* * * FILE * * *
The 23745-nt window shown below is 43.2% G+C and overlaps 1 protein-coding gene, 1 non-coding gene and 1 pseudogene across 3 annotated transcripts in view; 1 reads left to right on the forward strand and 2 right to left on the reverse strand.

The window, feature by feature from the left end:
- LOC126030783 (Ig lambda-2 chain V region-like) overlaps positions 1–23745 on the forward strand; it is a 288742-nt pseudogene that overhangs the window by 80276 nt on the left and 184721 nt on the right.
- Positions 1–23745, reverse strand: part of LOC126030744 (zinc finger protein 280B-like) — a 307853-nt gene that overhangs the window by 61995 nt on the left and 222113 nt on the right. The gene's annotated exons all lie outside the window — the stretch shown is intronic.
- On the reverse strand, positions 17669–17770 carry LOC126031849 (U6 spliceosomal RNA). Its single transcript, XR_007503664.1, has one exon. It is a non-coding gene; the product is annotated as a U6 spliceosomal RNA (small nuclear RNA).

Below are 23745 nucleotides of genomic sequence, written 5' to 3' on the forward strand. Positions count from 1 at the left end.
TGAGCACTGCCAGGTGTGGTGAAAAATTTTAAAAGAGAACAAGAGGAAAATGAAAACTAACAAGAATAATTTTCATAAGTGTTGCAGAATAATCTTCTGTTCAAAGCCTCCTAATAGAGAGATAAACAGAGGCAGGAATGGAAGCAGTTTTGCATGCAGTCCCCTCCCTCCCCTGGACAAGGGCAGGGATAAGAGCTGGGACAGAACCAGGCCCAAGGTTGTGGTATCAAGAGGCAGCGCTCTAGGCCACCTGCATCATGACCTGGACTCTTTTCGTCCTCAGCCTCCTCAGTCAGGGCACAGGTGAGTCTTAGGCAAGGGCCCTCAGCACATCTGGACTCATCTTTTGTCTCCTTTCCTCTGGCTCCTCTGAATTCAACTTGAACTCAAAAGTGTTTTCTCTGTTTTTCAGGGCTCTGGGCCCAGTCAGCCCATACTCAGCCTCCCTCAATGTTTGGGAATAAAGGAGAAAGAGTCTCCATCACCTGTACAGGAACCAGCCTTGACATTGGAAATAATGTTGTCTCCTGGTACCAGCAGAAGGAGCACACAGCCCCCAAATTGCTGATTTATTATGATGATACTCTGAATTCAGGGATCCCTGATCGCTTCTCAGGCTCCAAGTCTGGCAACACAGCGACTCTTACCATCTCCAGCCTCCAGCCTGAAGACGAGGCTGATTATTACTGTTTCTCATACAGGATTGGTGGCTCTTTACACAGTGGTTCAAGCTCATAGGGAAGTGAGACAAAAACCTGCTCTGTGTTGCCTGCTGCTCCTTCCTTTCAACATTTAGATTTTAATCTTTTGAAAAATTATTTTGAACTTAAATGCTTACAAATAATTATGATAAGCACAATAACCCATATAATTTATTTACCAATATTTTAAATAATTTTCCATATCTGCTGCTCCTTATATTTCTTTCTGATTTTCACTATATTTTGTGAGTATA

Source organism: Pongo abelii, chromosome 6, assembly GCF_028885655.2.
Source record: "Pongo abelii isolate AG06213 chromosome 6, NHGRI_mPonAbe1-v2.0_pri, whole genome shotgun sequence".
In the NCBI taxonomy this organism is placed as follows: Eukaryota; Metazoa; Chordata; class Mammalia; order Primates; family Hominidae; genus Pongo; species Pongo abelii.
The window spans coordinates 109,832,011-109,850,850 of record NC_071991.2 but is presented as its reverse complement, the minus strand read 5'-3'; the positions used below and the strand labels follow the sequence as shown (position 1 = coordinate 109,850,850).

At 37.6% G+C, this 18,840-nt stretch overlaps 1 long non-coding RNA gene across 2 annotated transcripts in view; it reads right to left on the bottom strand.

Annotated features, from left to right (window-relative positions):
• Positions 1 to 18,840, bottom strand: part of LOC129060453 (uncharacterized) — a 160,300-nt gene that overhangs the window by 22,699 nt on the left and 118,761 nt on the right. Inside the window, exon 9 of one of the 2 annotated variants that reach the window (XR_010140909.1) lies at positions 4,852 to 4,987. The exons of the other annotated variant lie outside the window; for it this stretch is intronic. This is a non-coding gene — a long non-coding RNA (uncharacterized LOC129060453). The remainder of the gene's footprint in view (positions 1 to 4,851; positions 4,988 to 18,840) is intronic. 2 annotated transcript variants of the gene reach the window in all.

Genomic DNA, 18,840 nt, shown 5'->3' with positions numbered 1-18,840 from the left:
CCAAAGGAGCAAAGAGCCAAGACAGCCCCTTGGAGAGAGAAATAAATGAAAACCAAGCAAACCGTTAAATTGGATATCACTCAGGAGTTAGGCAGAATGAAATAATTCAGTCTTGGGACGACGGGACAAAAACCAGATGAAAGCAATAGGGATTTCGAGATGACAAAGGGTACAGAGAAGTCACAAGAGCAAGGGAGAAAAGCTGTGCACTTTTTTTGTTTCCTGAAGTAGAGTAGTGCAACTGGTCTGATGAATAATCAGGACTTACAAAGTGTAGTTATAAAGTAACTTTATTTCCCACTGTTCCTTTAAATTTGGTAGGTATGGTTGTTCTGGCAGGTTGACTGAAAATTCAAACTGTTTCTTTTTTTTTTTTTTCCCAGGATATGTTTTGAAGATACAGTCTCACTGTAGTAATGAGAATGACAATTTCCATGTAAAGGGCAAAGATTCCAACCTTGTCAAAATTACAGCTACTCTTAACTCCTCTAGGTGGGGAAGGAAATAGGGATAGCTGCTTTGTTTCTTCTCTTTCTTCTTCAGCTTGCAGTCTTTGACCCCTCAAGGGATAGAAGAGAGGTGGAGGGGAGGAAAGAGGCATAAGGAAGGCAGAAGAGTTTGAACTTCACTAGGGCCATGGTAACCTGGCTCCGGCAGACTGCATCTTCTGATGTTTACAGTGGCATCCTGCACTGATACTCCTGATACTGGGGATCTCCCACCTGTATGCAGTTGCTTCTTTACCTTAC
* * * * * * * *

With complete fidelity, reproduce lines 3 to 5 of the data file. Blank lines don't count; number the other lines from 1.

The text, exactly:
- LOC126030783 (Ig lambda-2 chain V region-like) overlaps positions 1–23745 on the forward strand; it is a 288742-nt pseudogene that overhangs the window by 80276 nt on the left and 184721 nt on the right.
- Positions 1–23745, reverse strand: part of LOC126030744 (zinc finger protein 280B-like) — a 307853-nt gene that overhangs the window by 61995 nt on the left and 222113 nt on the right. The gene's annotated exons all lie outside the window — the stretch shown is intronic.
- On the reverse strand, positions 17669–17770 carry LOC126031849 (U6 spliceosomal RNA). Its single transcript, XR_007503664.1, has one exon. It is a non-coding gene; the product is annotated as a U6 spliceosomal RNA (small nuclear RNA).